If the European Union follows Israeli recommendations this week and places Hezbollah on a list of official terror organizations, the economic consequences of sanctions would “destroy” the Lebanese terror group, Hezbollah’s leader told Arabic language television.
Israeli Foreign Minister Silvan Shalom Monday called on the European Union to add Hezbollah to its list of terrorist groups – a step Europe so far has been reluctant to take. The request follows a suicide bombing Friday in Tel Aviv that Israel says was directed by Hezbollah and Islamic Jihad with funding and assistance from Syria.
Shalom said he reiterated the long-standing Israeli request regarding Hezbollah during a meeting this week with his Belgian counterpart, Karel De Gucht, and will express the Jewish state’s concerns to other EU members.
Shalom told reporters Hezbollah operates dozens of terror cells, directs a group of Palestinian terrorists and offers millions of dollars in assistance to West Bank militants.
“We see they make every effort to sabotage progress in the peace process,” Shalom said.
The United States also has attempted to persuade the EU to list Hezbollah as a terrorist group.
Meanwhile, Hezbollah leader Hassan Nasrallah said European blacklisting would “destroy” his group.
Designating Hezbollah a terror group in Europe will mean “the sources of [our] funding will dry up and the sources of moral, political and material support will be destroyed,” Nasrallah told Al Manar, Hezbollah’s satellite television station.
“The political option [used by the Israelis], which is more important and dangerous, is manifested by the Israeli-Zionist unceasing efforts to lay siege to [Hezbollah] in Lebanon and in the future in Palestine and globally, internationally, regionally and even locally in Lebanon. That is the most dangerous challenge we have had to face during the past few years, and we stand firm today and will stand firm in the future,” said Nasrallah.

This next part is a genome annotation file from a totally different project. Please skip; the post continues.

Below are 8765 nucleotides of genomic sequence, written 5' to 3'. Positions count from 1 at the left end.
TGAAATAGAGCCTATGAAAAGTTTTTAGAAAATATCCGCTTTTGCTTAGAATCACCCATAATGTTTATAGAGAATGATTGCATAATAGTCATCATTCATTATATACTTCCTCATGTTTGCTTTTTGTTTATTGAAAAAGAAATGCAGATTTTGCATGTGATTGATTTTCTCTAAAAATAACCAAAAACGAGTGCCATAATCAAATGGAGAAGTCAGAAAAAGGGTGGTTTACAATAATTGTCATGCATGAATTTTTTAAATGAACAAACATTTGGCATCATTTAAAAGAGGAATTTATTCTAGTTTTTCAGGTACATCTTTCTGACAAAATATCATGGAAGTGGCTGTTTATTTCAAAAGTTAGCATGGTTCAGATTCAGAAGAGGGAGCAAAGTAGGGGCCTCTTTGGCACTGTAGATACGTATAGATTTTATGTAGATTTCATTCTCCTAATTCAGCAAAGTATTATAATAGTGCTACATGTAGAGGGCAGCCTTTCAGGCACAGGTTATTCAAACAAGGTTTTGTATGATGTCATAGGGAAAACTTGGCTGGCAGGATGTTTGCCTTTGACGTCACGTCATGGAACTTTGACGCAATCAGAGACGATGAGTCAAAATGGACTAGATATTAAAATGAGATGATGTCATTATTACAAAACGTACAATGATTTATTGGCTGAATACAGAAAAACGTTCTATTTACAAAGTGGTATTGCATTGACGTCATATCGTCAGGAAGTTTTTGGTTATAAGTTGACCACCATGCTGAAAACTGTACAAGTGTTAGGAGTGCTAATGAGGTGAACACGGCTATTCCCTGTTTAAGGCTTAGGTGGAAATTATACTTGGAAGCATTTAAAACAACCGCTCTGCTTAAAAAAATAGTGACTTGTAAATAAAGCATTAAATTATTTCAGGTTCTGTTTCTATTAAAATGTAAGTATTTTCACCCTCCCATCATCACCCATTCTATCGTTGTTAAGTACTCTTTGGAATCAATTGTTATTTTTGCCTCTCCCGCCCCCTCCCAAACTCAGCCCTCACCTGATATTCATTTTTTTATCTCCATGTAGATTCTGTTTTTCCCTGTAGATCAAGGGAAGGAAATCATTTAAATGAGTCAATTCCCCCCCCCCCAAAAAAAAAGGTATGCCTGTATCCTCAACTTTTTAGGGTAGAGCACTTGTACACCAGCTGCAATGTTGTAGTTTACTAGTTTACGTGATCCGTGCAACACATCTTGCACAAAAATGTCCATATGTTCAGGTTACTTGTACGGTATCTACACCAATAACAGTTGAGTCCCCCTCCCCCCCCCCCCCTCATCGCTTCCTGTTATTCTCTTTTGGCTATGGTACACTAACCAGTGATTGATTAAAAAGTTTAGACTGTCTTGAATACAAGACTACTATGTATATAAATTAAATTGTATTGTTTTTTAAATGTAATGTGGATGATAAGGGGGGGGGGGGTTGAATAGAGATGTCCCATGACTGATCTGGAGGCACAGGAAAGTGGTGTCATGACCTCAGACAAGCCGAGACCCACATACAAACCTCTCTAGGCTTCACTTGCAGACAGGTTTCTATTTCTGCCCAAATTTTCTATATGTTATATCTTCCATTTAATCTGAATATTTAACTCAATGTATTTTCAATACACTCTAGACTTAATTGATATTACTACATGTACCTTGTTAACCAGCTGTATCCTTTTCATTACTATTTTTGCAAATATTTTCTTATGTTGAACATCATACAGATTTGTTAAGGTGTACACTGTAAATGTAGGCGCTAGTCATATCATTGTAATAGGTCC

France has already responded to Israel’s Hezbollah request, with French President Jacques Chirac claiming the timing was not right for such a move.
Israeli officials told reporters the French are aware of the information linking Hezbollah to terrorism, but they are now allegedly focusing their efforts on the civil uprising in Lebanon and say they don’t want to risk harming relations with the group.
France’s objections are considered the main obstacle to the EU approving the move to add Hezbollah to the terror list.
Israel this week also launched a major diplomatic offensive lobbying for increased international isolation of Syria. Military intelligence chiefs in Jerusalem met several foreign ambassadors, mostly from European countries, to present information linking Syria to the Tel Aviv bombing. Presentations are also scheduled for Washington, London and Paris.
“What we are doing is trying in every capital of the world … to show them the direct links from Syria to Islamic Jihad, which has a direct connection to what we saw on Friday evening in Tel Aviv,” said Ron Prosor, a spokesman for Israel’s Foreign Ministry.
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